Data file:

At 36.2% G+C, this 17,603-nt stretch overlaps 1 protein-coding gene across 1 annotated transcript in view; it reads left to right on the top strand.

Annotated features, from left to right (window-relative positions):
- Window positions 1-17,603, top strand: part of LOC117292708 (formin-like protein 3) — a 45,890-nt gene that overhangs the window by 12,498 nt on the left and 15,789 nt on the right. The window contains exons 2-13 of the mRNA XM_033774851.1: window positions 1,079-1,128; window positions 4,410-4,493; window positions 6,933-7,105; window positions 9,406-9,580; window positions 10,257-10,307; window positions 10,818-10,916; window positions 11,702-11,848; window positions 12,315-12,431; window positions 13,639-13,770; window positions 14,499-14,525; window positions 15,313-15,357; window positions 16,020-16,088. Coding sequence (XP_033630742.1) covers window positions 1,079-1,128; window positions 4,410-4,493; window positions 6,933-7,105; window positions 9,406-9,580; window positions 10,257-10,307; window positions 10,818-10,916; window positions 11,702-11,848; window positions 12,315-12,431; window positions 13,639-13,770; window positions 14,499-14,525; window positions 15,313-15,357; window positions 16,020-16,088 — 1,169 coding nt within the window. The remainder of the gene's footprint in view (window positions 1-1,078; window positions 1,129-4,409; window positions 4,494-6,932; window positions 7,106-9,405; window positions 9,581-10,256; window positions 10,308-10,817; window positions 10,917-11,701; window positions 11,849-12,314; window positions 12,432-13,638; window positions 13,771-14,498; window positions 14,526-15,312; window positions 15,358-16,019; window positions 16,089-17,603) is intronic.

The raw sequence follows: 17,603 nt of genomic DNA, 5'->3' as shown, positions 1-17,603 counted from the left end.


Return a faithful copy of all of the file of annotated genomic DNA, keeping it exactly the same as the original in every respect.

At 36.2% G+C, this 17,603-nt stretch overlaps 1 protein-coding gene across 1 annotated transcript in view; it reads left to right on the top strand.

Annotated features, from left to right (window-relative positions):
- Window positions 1-17,603, top strand: part of LOC117292708 (formin-like protein 3) — a 45,890-nt gene that overhangs the window by 12,498 nt on the left and 15,789 nt on the right. The window contains exons 2-13 of the mRNA XM_033774851.1: window positions 1,079-1,128; window positions 4,410-4,493; window positions 6,933-7,105; window positions 9,406-9,580; window positions 10,257-10,307; window positions 10,818-10,916; window positions 11,702-11,848; window positions 12,315-12,431; window positions 13,639-13,770; window positions 14,499-14,525; window positions 15,313-15,357; window positions 16,020-16,088. Coding sequence (XP_033630742.1) covers window positions 1,079-1,128; window positions 4,410-4,493; window positions 6,933-7,105; window positions 9,406-9,580; window positions 10,257-10,307; window positions 10,818-10,916; window positions 11,702-11,848; window positions 12,315-12,431; window positions 13,639-13,770; window positions 14,499-14,525; window positions 15,313-15,357; window positions 16,020-16,088 — 1,169 coding nt within the window. The remainder of the gene's footprint in view (window positions 1-1,078; window positions 1,129-4,409; window positions 4,494-6,932; window positions 7,106-9,405; window positions 9,581-10,256; window positions 10,308-10,817; window positions 10,917-11,701; window positions 11,849-12,314; window positions 12,432-13,638; window positions 13,771-14,498; window positions 14,526-15,312; window positions 15,358-16,019; window positions 16,089-17,603) is intronic.

The raw sequence follows: 17,603 nt of genomic DNA, 5'->3' as shown, positions 1-17,603 counted from the left end.